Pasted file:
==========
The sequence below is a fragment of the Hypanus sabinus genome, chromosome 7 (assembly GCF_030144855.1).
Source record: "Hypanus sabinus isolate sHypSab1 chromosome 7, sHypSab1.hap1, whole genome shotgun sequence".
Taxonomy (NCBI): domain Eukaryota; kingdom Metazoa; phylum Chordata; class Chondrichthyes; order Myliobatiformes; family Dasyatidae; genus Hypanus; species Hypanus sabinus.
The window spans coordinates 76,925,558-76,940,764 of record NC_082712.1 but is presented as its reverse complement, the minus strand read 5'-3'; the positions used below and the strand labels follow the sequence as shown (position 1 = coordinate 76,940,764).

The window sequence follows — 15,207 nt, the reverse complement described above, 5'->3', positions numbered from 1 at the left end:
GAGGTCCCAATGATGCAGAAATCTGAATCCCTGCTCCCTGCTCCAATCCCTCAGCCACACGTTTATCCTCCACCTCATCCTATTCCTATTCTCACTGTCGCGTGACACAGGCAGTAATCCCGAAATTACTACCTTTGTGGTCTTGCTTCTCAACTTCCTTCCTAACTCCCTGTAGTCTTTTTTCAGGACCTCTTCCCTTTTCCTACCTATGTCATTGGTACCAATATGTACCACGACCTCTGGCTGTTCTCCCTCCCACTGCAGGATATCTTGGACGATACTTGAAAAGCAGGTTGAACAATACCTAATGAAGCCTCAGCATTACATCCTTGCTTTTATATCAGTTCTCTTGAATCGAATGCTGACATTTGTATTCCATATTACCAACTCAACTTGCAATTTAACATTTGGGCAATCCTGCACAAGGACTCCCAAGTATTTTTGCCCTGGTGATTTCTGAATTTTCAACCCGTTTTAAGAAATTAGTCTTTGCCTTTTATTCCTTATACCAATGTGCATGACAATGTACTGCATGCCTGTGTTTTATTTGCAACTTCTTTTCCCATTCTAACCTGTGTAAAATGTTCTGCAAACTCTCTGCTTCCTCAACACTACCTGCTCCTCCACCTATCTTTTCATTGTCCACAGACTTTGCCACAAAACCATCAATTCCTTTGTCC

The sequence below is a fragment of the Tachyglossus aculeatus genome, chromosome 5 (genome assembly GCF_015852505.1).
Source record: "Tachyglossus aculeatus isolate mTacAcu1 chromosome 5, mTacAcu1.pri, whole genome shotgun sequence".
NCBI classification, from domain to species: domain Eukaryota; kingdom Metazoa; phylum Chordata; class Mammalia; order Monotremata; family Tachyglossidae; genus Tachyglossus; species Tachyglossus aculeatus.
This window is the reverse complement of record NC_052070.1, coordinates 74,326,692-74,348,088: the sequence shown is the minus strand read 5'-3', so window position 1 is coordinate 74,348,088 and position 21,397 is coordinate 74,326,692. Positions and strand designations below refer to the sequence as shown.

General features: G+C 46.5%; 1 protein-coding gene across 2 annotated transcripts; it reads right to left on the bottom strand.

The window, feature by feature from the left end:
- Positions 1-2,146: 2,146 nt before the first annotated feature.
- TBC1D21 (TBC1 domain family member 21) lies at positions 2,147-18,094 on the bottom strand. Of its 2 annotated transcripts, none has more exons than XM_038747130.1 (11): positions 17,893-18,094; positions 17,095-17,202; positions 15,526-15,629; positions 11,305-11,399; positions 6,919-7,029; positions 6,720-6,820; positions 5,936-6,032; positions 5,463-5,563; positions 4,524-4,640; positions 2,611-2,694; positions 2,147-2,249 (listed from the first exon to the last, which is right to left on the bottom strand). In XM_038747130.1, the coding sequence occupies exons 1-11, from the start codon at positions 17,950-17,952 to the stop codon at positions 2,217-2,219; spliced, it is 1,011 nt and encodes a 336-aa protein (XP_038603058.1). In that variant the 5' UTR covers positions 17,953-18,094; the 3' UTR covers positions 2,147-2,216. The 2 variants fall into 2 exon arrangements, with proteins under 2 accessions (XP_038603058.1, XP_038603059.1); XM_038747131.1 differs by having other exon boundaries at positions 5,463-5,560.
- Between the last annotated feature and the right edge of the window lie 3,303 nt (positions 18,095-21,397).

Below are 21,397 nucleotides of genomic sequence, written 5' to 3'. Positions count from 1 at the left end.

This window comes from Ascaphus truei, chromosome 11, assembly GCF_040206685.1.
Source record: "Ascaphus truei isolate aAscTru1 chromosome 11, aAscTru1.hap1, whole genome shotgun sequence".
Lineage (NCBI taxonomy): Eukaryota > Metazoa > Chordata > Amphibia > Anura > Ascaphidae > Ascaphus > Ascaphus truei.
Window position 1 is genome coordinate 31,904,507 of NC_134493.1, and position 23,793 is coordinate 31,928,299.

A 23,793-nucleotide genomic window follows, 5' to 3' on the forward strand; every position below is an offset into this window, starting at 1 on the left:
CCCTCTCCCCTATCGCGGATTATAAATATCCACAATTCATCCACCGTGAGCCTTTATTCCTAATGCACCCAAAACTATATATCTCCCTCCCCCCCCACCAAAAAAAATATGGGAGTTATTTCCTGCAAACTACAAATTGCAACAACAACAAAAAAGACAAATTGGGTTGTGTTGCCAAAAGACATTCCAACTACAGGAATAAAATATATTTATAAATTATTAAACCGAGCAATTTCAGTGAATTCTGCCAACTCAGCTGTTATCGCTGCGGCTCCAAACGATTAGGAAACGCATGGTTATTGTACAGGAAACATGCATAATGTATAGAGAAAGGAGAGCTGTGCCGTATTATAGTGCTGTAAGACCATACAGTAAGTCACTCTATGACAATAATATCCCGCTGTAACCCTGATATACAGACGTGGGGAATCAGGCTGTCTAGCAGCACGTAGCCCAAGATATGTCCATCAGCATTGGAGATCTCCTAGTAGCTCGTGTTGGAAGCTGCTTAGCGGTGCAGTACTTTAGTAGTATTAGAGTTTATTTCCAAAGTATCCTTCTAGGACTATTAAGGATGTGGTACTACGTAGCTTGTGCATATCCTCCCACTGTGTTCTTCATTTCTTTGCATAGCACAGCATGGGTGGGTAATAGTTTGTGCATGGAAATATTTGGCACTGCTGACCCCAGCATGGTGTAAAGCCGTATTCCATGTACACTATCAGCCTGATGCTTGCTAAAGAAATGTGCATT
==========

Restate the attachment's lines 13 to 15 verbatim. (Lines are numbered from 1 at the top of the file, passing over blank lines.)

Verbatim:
- Positions 1-2,146: 2,146 nt before the first annotated feature.
- TBC1D21 (TBC1 domain family member 21) lies at positions 2,147-18,094 on the bottom strand. Of its 2 annotated transcripts, none has more exons than XM_038747130.1 (11): positions 17,893-18,094; positions 17,095-17,202; positions 15,526-15,629; positions 11,305-11,399; positions 6,919-7,029; positions 6,720-6,820; positions 5,936-6,032; positions 5,463-5,563; positions 4,524-4,640; positions 2,611-2,694; positions 2,147-2,249 (listed from the first exon to the last, which is right to left on the bottom strand). In XM_038747130.1, the coding sequence occupies exons 1-11, from the start codon at positions 17,950-17,952 to the stop codon at positions 2,217-2,219; spliced, it is 1,011 nt and encodes a 336-aa protein (XP_038603058.1). In that variant the 5' UTR covers positions 17,953-18,094; the 3' UTR covers positions 2,147-2,216. The 2 variants fall into 2 exon arrangements, with proteins under 2 accessions (XP_038603058.1, XP_038603059.1); XM_038747131.1 differs by having other exon boundaries at positions 5,463-5,560.
- Between the last annotated feature and the right edge of the window lie 3,303 nt (positions 18,095-21,397).